Did you know that people from Maine are actually called "Mainiacs"? Further, did you know that the word for state nicknames is called a "demonym"? Me either, until last week when we visited Portland, Maine, for the first time (and if you don't believe me, check it out here).
Seriously, we must be maniacs (or Mainiacs) to go somewhere that's easily 20 degrees in November, but it was actually a super trip. Everyone we met was SO friendly and welcoming and eager to tell us the best places to eat and things to do. We took a three-hour ride on the mail ferry to the islands in Casco Bay. Seafood, of course, was plentiful, especially lobster and clams. We had some seriously amazing seafood dinners. And the coffee was phenomenal. Of course, given their winter temperatures, I didn't really expect much less, but it was nice regardless. And we visited the LL Bean flagship "store" in Freeport (which is actually 5 stores on a huge "campus"), and B purchased a pair of boots and a 3-in-one winter coat. And we visited three different breweries: Shipyard, Allagash, and Rising Tide.
Portland passes my official travel "test" - I could definitely live there. It's not a particularly high-radar travel destination, especially for those of us in the south, but if you ever get the chance to visit Portland I HIGHLY suggest you go for it. Take a look at the pictures below - you know you wanna go to Portland. And I know I want to go back!
If your Christmas already seems to be spiraling out of control into a materialistic black hole, take a quiet afternoon to sit down with "The 13th Gift" to bring it back to the true meaning of the season.
Author Joanne Huist Smith's husband died in October, and when December rolled around she wasn't much feeling like celebrating (can you blame her?). She and her three kids were keeping it together, but only just. And then, 12 days before Christmas, a poinsettia appears on their front porch with a note signed, "From your true friends." The next day another gift shows up, and on and on. These small presents (a bag of Christmas bows, three rolls of wrapping paper) don't seem like much, but they are enough to get this family back on the right track, creating new memories and a "new normal."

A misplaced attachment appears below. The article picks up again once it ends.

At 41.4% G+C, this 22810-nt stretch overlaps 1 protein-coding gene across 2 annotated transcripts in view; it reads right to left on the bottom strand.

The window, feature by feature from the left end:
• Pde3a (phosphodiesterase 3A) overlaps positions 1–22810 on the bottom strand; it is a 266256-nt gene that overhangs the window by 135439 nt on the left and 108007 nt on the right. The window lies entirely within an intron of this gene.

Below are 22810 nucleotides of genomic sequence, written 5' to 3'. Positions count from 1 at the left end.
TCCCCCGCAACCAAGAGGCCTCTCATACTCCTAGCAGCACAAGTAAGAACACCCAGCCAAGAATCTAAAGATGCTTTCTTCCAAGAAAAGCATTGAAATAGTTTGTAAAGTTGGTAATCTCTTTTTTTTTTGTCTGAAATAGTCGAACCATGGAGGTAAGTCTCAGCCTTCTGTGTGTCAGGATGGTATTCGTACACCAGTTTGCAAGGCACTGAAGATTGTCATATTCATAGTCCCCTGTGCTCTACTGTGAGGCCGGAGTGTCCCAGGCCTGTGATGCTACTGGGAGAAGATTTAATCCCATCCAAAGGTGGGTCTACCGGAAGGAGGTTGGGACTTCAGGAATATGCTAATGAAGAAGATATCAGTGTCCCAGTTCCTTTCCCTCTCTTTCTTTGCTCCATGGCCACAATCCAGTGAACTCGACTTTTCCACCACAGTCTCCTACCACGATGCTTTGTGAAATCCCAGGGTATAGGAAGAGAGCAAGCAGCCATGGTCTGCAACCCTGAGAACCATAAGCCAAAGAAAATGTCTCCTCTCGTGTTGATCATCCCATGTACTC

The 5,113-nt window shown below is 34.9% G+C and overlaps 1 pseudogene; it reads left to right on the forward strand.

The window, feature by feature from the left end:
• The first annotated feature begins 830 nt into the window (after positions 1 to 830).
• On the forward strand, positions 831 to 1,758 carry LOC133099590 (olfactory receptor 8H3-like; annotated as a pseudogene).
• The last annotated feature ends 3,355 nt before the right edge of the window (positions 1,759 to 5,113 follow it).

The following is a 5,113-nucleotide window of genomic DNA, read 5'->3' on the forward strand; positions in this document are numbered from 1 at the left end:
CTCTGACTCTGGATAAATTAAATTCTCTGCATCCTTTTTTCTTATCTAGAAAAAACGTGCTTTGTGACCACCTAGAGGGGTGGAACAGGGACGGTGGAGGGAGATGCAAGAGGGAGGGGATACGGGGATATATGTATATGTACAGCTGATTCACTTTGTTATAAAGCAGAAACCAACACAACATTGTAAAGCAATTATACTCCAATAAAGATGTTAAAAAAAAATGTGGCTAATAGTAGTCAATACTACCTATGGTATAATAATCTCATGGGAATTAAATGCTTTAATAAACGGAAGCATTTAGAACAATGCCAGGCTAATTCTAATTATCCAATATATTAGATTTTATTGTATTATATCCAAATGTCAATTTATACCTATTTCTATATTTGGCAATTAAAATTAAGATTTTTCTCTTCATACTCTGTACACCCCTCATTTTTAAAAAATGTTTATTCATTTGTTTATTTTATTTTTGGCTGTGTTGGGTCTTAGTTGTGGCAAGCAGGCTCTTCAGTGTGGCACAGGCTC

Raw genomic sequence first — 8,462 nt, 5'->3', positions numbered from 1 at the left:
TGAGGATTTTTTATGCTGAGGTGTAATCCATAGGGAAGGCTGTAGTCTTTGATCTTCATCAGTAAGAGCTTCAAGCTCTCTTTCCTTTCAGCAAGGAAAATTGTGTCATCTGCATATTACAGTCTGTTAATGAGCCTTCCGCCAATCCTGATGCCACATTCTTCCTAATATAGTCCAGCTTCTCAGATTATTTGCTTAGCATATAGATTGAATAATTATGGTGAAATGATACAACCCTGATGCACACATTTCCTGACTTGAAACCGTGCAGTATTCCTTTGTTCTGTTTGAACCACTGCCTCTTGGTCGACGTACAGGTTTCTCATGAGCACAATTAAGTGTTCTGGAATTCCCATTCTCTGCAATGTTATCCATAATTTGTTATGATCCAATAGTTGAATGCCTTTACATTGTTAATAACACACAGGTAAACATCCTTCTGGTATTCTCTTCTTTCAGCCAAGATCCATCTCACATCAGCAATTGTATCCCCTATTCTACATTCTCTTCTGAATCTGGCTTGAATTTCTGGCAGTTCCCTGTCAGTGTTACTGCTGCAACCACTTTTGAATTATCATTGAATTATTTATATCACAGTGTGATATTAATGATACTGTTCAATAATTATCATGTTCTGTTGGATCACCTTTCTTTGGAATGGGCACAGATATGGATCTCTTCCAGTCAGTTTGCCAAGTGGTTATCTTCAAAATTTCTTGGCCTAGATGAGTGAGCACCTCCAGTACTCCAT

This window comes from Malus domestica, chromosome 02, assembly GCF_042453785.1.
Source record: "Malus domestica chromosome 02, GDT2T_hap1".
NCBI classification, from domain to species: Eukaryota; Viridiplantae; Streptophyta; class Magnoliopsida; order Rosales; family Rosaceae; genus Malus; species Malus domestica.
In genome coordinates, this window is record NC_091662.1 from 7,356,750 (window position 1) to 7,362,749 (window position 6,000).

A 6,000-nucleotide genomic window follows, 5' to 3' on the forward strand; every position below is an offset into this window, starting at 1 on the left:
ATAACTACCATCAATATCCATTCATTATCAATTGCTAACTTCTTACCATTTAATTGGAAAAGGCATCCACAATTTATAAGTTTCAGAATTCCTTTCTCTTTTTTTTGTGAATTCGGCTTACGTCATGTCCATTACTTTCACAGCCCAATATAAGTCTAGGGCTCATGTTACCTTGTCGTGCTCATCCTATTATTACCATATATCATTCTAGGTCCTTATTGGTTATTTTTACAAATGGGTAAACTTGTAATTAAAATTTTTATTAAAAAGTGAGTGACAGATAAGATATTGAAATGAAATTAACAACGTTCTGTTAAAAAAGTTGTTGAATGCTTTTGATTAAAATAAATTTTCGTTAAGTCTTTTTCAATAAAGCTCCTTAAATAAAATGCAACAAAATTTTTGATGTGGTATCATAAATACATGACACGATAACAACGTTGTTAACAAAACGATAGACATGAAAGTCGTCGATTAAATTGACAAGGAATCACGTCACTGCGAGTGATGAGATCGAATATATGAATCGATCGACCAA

This was a sweet, inspiring book. My only complaint about this book is that it was too short - I felt like it could have easily had more meat to it. It's a very straightforward, easy read that most people could finish off in an afternoon (preferably curled up by a fire with a cup of hot tea). Anyone who has ever lost a family member, especially near the holidays, will understand this family's grief, and the anonymous gift givers make you believe in the goodness of humanity.
The Verdict: I give this book 4 stars out of 5. I think it could have used a little more meat, a little more detail, but its simplicity doesn't detract from the overall book.
Disclaimer: I received this book for free from Blogging for Books in exchange for this review.
My biggest hurdle about going to the gym is not the "gym" part. It's the "going to" part.